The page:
"I think it's somewhere over by this colicroot," said Wilson, trudging head down, his white knee socks pulled up over his khaki pants to prevent ticks and other insects from feasting on his legs.

The reason rare orchids and grasses are popping up all over this bog is fire. In May, the Nature Conservancy set the whole area ablaze. The controlled burn of what had once been a timber plantation of loblolly pines was designed to mimic the natural cycle of flood or fire that encroaching civilization has thrown out of kilter.

The burn created a wide, open, sunny habitat, bringing to life seeds that had been dormant in the soil for years.

Almost immediately after news of the find broke, Fehrer's phone started ringing. The orchid heads were on the hunt. They just wanted to see it, maybe take a picture, they pleaded. Please, could he just tell them the general area? Fehrer said he was busy, couldn't help them. He hung up.

A helicopter churned by overhead, low.

"Look! That could be an orchid hunter right now!" Wilson said.

"I'm not that paranoid," Fehrer replied.

What Fehrer at this moment does not know is that the orchid heads have already found this rare hybrid, blogging and obsessing about it for days on e-mail lists and in Internet chat rooms. They've even posted a photo that a local orchid head took on a surreptitious visit to the bog.

Paul Martin Brown, who has written books on some of the 268 species of orchids native to the United States, saw the picture online. "It was a beautiful individual," he said. "If I wanted to go see it and no one would tell me where it was, it wouldn't be that hard to figure out."

In the hierarchy of orchids, Canby's bog orchid isn't all that special. Not like the rarely seen ghost orchid or any number of the 35,000 tropical orchid species that can only live in one very specific place, growing in one particular fungus and sometimes pollinated by only one insect on Earth.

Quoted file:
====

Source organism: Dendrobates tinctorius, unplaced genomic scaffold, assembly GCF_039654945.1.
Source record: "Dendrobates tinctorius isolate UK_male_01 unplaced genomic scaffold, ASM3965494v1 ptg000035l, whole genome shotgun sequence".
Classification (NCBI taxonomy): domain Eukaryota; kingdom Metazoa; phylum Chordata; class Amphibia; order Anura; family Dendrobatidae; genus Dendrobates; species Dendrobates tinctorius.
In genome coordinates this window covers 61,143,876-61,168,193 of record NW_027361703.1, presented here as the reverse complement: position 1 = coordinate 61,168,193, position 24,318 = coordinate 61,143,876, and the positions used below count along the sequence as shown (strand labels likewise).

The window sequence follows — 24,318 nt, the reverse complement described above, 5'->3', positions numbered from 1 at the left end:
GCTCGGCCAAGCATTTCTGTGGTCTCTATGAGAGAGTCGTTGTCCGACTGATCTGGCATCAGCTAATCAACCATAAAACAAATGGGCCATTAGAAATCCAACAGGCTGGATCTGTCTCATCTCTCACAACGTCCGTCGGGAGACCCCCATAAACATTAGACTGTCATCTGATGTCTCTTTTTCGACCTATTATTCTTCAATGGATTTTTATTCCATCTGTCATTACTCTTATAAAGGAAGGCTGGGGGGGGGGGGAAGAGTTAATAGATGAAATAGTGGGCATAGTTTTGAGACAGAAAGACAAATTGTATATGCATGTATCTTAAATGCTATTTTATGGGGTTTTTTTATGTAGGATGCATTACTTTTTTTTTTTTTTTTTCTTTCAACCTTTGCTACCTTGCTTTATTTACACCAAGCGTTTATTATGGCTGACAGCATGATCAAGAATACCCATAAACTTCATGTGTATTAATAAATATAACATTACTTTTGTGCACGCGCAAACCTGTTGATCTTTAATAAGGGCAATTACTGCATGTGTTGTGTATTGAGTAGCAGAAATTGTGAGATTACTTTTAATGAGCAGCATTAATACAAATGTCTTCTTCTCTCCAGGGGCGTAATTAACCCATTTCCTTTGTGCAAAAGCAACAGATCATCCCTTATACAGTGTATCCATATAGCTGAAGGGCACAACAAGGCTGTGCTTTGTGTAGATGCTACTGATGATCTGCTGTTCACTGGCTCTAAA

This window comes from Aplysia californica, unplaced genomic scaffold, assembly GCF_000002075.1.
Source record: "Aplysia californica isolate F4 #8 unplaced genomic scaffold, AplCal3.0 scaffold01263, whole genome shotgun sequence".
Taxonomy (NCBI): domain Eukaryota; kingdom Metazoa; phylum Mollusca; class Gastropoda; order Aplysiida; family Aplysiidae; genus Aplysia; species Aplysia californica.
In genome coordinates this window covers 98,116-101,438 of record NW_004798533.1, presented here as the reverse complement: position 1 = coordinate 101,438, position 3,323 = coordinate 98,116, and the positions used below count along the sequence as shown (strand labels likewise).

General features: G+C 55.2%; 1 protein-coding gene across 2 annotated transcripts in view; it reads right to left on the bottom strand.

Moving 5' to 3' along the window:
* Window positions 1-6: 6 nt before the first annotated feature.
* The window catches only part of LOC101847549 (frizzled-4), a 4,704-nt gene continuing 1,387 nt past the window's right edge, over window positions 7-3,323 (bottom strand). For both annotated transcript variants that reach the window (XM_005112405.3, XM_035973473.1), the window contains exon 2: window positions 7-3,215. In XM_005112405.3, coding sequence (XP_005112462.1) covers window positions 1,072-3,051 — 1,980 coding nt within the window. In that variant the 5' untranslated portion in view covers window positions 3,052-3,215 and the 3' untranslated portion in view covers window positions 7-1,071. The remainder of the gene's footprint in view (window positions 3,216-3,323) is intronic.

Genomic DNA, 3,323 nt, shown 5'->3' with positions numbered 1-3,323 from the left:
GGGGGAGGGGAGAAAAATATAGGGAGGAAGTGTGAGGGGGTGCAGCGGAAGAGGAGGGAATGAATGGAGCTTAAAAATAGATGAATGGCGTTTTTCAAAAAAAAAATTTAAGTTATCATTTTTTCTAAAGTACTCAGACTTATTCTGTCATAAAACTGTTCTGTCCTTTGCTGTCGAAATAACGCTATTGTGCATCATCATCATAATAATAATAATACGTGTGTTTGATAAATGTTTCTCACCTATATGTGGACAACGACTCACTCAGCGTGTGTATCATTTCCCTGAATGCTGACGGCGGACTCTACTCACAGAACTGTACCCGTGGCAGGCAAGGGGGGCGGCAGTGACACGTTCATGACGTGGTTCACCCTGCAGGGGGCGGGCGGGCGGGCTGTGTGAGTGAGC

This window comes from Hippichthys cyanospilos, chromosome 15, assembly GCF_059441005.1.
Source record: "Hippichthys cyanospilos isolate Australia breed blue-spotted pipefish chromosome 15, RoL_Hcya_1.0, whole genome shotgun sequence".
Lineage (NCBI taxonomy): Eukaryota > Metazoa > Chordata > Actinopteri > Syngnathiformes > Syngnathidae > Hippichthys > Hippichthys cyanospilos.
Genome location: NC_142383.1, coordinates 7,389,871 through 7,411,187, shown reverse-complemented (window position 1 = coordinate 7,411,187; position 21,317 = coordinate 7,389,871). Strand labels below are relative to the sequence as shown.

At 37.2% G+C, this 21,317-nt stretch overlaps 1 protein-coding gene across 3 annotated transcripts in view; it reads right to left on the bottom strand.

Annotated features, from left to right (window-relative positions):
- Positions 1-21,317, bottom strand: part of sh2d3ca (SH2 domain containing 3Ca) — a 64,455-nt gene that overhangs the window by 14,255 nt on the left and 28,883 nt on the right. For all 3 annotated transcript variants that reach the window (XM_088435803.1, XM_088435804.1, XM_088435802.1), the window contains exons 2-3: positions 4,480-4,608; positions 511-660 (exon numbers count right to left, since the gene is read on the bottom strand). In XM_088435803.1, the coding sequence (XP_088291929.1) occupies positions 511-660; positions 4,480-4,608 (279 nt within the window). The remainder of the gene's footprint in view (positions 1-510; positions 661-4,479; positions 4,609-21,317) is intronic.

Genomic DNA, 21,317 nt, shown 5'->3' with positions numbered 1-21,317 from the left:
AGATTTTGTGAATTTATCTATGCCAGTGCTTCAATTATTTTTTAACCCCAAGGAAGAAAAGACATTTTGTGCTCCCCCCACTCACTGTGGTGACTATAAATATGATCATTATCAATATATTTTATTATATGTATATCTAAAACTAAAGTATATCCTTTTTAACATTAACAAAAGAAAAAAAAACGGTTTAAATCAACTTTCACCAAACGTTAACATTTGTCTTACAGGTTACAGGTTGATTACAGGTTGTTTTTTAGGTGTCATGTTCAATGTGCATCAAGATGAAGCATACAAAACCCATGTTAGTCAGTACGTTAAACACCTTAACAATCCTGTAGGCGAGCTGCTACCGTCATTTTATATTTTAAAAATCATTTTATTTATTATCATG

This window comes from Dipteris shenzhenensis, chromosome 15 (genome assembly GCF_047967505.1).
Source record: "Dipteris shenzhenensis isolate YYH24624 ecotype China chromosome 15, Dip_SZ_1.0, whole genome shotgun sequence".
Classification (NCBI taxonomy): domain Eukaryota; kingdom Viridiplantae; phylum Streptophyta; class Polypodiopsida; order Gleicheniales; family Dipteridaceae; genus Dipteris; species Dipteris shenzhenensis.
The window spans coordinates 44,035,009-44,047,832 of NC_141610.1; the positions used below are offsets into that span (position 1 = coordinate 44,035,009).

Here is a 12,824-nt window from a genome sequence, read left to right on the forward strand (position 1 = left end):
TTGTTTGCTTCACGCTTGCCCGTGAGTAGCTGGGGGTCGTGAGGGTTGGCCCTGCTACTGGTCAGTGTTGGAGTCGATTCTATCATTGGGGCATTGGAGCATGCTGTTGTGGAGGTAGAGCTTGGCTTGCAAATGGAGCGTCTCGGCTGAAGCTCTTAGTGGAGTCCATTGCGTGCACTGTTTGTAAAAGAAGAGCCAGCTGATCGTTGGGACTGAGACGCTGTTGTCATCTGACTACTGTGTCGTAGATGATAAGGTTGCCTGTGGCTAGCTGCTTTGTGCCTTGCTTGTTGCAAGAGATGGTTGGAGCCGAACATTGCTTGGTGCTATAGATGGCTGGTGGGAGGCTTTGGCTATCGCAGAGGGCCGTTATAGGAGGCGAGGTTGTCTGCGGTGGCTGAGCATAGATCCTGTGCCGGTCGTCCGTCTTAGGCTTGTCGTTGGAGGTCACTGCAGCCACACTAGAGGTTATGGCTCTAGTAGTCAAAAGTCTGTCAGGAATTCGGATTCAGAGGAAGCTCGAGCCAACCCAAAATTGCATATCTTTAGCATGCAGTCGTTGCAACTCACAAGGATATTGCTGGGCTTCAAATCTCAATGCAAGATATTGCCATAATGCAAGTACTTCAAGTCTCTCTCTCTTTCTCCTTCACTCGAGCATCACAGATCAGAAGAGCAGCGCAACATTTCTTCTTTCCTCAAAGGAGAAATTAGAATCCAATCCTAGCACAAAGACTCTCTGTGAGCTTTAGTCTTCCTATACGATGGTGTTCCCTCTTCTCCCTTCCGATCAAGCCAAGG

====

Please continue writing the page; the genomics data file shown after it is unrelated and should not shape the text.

But the bog orchid's parents, the white-fringed orchid (Platanthera blephariglottis) and the crested yellow orchid (Platanthera cristata), are both rare in Maryland. Each requires slightly different habitats. And each is pollinated by a different kind of moth. They are not rare in other states, such as Texas. What got orchid heads buzzing was that the hybrid was found in Maryland, where it hadn't been seen in decades.

"It's the rarity factor," said Scott Stewart, a professor of horticulture and a self-described orchid head. "When you find one, it's a little like stumbling across a diamond."

Like Fehrer and Wilson, orchid heads can be secretive about their finds. "The vast majority of us just want to see it," Stewart said. "Say they've seen it and check it off their 'life list' of orchids they want to view. But there is an extreme element. They want to dig it up and put it in their own personal collection, even if it's illegal. Just to have the satisfaction of knowing that they have it and no one else does fulfills something in their psyche."

The sky began to cloud over. Sweat broke through Wilson's gray T-shirt as he squatted close to the ground in search of the plant. Suddenly, he stopped.

"Oh my God!" He leaned down and peeked at two thin, unremarkable green stalks with a single slender leaf, no more than about eight inches high. A deer had most likely come along and chomped the flower and most of the rest of the rare Canby's bog orchid for lunch.

"If I found this today, I wouldn't know it's the hybrid," Wilson said, shaking his head. "I'd probably have to do DNA analysis."

Joe Fehrer leaned back on his heels and smiled. His secret was safe.